How the hell is this better than foreach(var tuple in srcDictionary) { destDictionary[tuple.Key] = tuple.Value; }? If not in production code where and why should you ever use this? –  Mark Sowul Jul 29 '13 at 4:27
    
This just to show it is possible in principle. It also happens to do what OP asked for, and I clearly indicated it should not be used in production, still curious and has educational value. –  Zar Shardan Jul 29 '13 at 13:53
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Many people mentioned it, but I had to write it down. Isn't this most clear/most readable?

IEnumerable<Item> items = GetItems();
foreach (var item in items) item.DoStuff();

Short and simple(st).

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What are peoples thoughts on using a method that returns itself? This is similar to the foreach solution posted above but allows Linq like chaining.

    public static IEnumerable<T> Mutate<T>(this IEnumerable<T> source, Action<T> action)
    {
        foreach (var item in source)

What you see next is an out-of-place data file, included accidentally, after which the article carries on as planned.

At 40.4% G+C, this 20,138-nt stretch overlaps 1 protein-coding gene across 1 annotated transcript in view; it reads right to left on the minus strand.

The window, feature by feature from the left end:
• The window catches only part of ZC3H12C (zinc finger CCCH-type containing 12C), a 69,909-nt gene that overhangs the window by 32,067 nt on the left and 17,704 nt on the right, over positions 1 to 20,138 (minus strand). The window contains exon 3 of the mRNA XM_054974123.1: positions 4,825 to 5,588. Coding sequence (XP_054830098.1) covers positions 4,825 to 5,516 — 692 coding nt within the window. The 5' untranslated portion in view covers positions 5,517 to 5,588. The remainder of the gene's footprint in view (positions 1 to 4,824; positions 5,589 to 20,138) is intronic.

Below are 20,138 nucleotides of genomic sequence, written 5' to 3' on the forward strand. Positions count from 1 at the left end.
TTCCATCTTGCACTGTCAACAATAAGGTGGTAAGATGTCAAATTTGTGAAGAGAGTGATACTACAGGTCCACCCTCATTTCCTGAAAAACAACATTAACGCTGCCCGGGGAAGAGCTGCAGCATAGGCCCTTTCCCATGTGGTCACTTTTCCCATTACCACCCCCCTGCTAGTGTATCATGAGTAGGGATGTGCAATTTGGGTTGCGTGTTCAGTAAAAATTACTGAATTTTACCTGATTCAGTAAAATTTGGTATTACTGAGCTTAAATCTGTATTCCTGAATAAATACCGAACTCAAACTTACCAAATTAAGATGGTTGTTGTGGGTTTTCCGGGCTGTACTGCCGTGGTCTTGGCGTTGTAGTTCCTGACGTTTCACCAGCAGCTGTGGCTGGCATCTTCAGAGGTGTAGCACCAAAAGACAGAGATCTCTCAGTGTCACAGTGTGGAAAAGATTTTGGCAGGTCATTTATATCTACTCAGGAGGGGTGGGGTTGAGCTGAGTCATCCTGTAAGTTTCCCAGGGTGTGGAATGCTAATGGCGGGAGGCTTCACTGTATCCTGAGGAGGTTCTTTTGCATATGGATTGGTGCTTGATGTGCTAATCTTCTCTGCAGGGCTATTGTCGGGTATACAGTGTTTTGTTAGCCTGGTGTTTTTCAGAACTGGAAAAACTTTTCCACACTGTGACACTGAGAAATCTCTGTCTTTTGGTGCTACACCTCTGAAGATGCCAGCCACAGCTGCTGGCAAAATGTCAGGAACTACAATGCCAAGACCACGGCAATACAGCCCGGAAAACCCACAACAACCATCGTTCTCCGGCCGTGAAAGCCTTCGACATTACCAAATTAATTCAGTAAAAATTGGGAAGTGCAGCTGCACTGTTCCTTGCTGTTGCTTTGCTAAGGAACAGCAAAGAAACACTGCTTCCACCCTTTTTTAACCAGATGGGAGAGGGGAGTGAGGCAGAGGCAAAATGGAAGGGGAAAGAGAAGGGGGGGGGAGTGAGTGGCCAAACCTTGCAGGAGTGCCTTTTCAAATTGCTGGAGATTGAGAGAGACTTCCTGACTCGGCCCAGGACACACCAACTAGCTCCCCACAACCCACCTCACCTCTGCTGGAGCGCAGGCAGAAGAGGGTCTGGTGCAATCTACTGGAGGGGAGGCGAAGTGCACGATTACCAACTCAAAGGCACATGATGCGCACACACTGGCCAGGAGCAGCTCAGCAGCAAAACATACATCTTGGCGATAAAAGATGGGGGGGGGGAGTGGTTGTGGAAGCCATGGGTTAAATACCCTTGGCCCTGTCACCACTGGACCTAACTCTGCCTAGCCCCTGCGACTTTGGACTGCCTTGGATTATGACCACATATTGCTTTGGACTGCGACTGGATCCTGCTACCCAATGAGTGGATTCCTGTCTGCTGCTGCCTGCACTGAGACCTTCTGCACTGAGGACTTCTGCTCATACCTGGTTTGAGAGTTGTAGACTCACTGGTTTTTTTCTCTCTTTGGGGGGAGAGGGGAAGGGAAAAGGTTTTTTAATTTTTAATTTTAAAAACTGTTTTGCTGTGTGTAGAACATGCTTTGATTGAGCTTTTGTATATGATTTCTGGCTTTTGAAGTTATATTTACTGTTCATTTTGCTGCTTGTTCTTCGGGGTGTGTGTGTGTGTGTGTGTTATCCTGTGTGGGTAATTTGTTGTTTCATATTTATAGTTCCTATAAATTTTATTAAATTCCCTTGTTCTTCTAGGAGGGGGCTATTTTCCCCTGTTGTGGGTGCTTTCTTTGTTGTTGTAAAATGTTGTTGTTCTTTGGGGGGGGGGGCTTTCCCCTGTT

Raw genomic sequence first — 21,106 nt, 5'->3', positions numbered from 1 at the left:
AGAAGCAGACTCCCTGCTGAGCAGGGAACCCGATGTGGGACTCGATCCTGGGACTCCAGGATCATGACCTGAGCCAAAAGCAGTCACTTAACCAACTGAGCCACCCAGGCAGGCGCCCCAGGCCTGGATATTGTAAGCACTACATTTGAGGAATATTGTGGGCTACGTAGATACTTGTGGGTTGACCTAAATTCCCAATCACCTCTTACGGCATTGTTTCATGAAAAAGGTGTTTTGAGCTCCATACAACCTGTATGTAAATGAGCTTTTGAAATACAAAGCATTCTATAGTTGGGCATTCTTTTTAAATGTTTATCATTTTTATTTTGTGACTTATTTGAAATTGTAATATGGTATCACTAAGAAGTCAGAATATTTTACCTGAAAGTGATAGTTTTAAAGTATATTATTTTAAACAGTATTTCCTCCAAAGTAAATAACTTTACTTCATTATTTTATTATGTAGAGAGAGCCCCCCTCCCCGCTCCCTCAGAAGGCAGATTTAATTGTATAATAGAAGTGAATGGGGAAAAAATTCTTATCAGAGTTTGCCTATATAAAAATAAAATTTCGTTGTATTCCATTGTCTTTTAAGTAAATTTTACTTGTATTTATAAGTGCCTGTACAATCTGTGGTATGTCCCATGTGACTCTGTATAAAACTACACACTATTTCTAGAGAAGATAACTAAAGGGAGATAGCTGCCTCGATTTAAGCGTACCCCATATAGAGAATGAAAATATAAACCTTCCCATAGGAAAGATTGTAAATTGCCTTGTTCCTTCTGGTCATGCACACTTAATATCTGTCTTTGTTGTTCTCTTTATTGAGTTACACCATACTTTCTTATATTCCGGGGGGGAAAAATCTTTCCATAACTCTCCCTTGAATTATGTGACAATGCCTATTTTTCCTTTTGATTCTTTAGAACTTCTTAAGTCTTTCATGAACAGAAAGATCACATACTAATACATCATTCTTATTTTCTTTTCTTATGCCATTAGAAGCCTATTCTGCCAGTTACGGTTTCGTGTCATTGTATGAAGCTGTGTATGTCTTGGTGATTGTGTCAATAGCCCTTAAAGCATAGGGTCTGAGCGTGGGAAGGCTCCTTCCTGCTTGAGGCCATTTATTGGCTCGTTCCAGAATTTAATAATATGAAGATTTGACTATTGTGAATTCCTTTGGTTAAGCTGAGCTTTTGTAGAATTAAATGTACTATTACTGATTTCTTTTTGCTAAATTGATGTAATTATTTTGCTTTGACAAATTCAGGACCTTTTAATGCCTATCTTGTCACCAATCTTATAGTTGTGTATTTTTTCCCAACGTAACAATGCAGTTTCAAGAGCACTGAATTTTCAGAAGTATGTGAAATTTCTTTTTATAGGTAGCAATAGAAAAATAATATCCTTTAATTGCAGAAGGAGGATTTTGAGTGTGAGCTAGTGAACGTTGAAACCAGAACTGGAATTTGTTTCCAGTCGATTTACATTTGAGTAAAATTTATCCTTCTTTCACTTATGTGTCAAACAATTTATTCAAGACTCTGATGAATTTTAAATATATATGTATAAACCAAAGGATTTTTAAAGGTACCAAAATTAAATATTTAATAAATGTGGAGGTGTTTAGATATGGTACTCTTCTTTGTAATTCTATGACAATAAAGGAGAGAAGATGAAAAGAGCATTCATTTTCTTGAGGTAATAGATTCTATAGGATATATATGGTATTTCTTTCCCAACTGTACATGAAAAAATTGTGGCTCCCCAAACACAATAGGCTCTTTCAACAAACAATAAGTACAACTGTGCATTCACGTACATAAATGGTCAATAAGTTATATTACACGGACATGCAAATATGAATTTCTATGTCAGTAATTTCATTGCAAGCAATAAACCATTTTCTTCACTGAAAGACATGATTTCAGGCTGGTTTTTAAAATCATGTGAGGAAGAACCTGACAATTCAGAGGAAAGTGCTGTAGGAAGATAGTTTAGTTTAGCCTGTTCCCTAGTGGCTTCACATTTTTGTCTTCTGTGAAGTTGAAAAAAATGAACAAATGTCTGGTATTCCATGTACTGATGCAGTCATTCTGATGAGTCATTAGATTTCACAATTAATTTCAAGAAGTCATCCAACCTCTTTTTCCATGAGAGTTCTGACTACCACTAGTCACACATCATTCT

{
            action(item);
        }

        return source;
    }

Then you can do things like

items.Mutate(m => m.SomeProp = true)
.Mutate(m => m.SomeCommand())
.Where(q => someOtherCollection.Contains(q.Id)) 
.Select(s => new {s.SomeOtherProp, s.SomeProp3}).LastOrDefault();

If you wanted to keep this true to its functional origin, perhaps you could even extend this to clone each object

    public static IEnumerable<T> Mutate<T>(this IEnumerable<T> source, Action<T> action) where T : ICloneable
    {
        List<T> outList = new List<T>();
        foreach (var item in source)
        {
            var ic = (T)item.Clone();
            action(ic);
            outList.Add(ic);
        }